» Sad, not surprising, but understandable: The fact of the matter is, while we would’ve loved to see Westboro blocked from picketing funerals as a political message, the First Amendment is pretty set in stone and, as much as we dislike the ramifications of this decision, it certainly was the right one. (By the way, the lone dissenter? Samuel Alito.)
spacecowboywhit said: Unless you could claim that Phelp’s protest falls under “fighting words”, which are not protected under the 1st amendement. en.wikipedia.org/wiki/Fi…
» We say: Agreed. If the SCOTUS decides against Phelps, it will probably be on this line of thought. The Phelps folks know the law (one of the members of the Phelps family is a lawyer who argued the military funeral case in front of the Supreme Court) and have tailored their message around it. Even so, our feeling is that the Supreme Court will likely decide against them. It’s still at least somewhat questionable that Arizona is jumping in front of this, though, and we fully expect another Westboro lawsuit here.
idroolinmysleep said: As despicable as the Phelps clan is, doesn’t this legislation set a bad 1st amendment precedent?
» We say: It probably does (and that admittedly is our big hang-up with it), but this does seem like a “act now, ask questions later” type of situation. (Note how we used “act now” instead of the usual term.) That said, we bet that the Supreme Court will clarify this when they decide on the military funerals decision. If anything, their eventual decision may be broader in the wake of the Giffords shooting.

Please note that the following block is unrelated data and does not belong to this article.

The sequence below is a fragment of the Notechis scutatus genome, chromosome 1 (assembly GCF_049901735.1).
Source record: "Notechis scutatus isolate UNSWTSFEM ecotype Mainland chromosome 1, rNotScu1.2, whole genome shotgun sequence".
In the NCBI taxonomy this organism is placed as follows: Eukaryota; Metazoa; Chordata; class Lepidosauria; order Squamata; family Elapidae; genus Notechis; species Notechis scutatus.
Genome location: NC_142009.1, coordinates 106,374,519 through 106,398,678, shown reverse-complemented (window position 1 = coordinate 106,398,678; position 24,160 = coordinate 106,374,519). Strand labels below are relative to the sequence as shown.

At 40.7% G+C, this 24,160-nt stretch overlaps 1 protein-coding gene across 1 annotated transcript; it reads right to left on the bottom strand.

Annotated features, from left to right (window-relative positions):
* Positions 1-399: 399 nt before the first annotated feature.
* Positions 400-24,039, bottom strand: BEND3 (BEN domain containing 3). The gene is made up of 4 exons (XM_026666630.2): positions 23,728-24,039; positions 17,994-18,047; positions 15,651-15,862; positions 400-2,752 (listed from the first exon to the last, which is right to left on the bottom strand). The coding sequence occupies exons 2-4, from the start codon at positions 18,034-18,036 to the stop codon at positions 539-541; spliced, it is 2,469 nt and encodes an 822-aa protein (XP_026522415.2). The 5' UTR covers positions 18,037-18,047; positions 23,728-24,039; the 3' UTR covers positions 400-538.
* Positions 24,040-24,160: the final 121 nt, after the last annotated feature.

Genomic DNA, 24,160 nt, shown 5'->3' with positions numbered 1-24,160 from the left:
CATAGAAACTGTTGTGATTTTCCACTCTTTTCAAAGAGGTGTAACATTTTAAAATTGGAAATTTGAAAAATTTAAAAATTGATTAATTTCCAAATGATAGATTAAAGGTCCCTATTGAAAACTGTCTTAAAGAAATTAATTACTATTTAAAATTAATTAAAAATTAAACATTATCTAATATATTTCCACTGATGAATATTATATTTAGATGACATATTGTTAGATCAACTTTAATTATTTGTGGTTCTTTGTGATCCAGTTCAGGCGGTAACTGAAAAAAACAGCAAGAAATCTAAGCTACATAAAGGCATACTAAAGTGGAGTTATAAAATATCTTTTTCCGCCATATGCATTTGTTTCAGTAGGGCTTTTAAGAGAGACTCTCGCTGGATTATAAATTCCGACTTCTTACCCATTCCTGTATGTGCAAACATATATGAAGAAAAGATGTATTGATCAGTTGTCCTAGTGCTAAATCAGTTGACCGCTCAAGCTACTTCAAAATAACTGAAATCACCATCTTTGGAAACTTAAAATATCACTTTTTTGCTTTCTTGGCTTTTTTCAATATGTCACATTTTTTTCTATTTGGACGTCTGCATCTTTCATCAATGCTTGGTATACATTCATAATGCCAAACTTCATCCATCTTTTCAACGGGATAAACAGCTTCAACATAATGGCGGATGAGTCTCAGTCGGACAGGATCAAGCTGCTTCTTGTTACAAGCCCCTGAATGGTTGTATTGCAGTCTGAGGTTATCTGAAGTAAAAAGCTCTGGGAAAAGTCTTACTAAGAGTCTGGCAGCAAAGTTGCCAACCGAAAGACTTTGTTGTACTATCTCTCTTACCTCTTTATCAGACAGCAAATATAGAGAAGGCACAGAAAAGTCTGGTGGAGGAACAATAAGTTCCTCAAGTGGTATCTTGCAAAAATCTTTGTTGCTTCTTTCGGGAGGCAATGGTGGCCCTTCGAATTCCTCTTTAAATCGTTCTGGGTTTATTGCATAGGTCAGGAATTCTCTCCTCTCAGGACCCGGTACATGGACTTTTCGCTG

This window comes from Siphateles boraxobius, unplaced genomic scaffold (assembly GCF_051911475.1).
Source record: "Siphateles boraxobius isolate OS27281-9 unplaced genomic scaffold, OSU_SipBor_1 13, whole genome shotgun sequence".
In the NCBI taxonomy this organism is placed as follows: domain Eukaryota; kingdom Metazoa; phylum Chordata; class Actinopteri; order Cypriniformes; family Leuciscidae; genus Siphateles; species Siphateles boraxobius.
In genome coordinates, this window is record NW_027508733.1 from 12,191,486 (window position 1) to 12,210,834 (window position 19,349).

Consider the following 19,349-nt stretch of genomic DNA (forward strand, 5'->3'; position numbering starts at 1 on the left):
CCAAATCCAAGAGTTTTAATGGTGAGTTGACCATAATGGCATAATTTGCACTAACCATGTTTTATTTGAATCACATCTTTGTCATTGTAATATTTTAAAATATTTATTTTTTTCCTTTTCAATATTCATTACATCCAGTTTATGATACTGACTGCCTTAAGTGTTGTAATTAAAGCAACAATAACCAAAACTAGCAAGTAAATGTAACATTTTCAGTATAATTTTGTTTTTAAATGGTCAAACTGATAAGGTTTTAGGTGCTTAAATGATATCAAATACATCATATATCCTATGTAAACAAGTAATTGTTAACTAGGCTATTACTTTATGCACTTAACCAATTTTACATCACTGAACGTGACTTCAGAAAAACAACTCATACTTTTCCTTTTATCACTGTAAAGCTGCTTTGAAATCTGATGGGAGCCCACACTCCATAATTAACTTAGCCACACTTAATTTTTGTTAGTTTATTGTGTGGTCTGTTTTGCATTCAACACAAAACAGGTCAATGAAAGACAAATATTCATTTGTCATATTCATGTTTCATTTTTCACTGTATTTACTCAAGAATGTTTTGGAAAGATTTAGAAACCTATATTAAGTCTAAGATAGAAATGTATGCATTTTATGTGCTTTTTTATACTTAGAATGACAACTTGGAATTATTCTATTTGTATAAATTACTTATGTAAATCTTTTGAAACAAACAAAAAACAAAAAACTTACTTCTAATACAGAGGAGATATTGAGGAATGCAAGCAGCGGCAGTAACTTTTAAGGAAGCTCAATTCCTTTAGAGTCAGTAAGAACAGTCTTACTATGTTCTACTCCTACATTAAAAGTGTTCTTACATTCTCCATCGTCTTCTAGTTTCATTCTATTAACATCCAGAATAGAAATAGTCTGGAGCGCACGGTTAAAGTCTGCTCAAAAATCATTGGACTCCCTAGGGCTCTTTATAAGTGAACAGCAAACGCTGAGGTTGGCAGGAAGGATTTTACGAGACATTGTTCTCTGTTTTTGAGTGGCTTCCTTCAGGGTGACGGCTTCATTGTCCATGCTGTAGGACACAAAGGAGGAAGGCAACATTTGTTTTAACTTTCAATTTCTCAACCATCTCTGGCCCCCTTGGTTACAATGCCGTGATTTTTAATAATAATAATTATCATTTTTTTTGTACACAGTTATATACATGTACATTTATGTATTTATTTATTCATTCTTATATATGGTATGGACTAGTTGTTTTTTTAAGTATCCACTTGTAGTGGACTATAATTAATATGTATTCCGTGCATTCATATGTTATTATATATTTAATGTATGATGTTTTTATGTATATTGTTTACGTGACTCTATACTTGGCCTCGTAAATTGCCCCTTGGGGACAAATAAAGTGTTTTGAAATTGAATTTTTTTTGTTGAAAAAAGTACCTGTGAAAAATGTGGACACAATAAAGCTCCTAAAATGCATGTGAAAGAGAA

This is a case about exploiting a private family’s grief.The question is: Why should the First Amendment tolerate exploiting this Marine’s family when you have so many other forums for getting across your message?Supreme Court Justice Ruth Bader Ginsburg • Asking the best question of the day to Westboro Baptist Church lawyer (and member) Margie J. Phelps, who represented the church in their case against the family of Marine Lance Cpl. Matthew Snyder, whose funeral they protested way back in 2006. While wanting to favor free speech as much as possible, the justices clearly struggled with this case, with many trying to find a narrow path that allowed them to limit the private-person-damaging hate speech of a group like Westboro while not affecting other kinds of speech. Fortunately, Phelps made it easy on them, suggesting that wounded soldiers shouldn’t have a cause of action if they’re being protested against by a group similar to hers. At that point, the justices jumped on her. It’ll still be a number of months before we know how this one plays out, guys. source (via)